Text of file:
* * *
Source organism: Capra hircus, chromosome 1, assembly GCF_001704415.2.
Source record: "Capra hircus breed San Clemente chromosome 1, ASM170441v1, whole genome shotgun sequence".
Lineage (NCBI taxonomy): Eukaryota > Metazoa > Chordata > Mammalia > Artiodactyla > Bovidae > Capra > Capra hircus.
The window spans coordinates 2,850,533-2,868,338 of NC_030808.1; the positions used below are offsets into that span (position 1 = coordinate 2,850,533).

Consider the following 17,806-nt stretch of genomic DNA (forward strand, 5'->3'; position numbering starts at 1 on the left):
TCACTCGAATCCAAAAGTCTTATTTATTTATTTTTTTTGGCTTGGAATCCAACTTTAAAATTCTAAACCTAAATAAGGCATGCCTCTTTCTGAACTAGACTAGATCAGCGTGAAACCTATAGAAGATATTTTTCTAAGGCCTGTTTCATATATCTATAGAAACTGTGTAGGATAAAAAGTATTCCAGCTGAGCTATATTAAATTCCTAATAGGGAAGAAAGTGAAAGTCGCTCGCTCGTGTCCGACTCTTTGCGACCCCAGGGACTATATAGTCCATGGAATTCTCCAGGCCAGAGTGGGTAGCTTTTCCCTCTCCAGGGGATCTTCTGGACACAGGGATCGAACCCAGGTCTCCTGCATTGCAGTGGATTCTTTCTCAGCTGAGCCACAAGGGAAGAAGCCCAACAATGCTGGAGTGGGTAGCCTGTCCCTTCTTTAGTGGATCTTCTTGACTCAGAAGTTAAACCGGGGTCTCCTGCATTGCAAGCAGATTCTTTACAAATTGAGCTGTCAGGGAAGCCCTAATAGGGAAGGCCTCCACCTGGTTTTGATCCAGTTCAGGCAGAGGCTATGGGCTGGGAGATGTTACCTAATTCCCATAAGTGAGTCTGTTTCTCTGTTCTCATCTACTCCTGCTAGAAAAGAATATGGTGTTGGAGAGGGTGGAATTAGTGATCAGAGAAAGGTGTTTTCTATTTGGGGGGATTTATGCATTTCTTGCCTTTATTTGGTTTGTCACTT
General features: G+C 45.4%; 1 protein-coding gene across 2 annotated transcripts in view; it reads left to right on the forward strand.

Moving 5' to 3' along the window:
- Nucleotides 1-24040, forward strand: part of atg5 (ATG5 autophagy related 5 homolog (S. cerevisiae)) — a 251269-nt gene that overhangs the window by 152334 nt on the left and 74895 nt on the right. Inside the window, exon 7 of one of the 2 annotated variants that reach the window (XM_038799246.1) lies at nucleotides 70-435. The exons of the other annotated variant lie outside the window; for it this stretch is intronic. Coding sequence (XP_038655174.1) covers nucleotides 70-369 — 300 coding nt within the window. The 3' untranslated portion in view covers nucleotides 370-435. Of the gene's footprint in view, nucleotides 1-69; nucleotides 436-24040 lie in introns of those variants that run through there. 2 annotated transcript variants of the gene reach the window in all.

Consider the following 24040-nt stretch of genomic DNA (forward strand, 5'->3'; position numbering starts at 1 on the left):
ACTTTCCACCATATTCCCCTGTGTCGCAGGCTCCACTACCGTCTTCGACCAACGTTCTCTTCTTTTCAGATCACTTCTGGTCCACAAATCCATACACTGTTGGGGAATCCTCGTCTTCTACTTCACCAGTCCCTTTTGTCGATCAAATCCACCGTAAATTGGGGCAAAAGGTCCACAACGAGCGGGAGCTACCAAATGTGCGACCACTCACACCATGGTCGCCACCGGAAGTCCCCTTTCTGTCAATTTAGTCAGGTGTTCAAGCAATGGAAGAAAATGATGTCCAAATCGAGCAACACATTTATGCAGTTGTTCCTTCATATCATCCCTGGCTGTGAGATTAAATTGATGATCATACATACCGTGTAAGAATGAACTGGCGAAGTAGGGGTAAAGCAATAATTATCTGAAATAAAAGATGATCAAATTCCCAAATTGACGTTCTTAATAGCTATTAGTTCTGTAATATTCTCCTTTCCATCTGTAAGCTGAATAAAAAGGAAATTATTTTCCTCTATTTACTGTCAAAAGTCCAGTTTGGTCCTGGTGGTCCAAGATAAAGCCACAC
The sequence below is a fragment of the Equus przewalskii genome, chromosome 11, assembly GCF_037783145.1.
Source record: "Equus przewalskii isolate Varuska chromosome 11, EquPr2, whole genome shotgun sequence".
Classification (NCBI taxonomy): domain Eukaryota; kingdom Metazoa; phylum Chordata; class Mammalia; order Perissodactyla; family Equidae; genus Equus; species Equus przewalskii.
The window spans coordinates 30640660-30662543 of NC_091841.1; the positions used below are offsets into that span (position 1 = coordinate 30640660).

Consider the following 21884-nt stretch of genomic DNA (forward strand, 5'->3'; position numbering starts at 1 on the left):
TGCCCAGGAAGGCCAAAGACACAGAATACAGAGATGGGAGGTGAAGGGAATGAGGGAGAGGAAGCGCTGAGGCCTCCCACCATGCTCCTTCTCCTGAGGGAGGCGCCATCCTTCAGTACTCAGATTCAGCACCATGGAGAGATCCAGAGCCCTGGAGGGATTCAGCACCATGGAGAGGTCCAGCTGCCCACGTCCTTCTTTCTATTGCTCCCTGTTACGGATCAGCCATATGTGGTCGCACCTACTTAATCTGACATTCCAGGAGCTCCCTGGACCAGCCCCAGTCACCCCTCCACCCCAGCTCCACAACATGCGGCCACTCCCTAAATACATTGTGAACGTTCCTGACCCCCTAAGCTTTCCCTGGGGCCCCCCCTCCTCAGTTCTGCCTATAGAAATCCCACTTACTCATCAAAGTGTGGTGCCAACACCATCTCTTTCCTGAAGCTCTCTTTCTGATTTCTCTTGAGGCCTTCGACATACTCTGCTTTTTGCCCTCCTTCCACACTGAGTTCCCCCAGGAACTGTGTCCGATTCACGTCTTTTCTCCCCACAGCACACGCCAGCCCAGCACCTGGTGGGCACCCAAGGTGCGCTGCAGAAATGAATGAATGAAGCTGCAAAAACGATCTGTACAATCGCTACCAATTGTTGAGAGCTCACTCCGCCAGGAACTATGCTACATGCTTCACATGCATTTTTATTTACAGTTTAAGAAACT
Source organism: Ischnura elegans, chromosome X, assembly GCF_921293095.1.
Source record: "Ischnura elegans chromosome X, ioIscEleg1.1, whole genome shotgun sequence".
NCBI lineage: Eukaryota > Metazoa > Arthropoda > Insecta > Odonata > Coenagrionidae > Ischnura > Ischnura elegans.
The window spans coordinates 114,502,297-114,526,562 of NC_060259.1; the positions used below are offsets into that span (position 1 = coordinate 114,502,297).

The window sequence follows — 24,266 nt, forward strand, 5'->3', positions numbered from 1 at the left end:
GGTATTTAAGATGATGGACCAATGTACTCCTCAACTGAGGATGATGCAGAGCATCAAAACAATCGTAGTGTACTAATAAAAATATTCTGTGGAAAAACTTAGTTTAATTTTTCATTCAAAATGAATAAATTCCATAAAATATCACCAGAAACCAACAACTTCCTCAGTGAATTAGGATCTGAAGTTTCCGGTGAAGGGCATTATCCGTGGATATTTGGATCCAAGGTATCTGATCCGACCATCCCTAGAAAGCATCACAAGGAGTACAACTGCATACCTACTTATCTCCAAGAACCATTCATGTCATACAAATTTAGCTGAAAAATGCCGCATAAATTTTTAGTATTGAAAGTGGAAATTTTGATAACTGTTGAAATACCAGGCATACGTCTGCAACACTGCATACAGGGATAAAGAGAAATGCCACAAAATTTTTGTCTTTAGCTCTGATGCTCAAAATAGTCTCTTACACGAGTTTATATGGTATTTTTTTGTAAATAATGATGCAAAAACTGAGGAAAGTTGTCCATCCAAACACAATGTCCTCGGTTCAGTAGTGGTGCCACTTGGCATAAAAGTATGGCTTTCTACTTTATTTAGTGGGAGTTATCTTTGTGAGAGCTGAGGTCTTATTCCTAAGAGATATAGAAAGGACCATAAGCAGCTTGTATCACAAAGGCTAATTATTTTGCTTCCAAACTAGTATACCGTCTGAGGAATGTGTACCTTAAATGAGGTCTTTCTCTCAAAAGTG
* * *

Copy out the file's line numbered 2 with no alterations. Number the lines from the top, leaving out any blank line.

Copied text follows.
Source record: "Capra hircus breed San Clemente chromosome 1, ASM170441v1, whole genome shotgun sequence".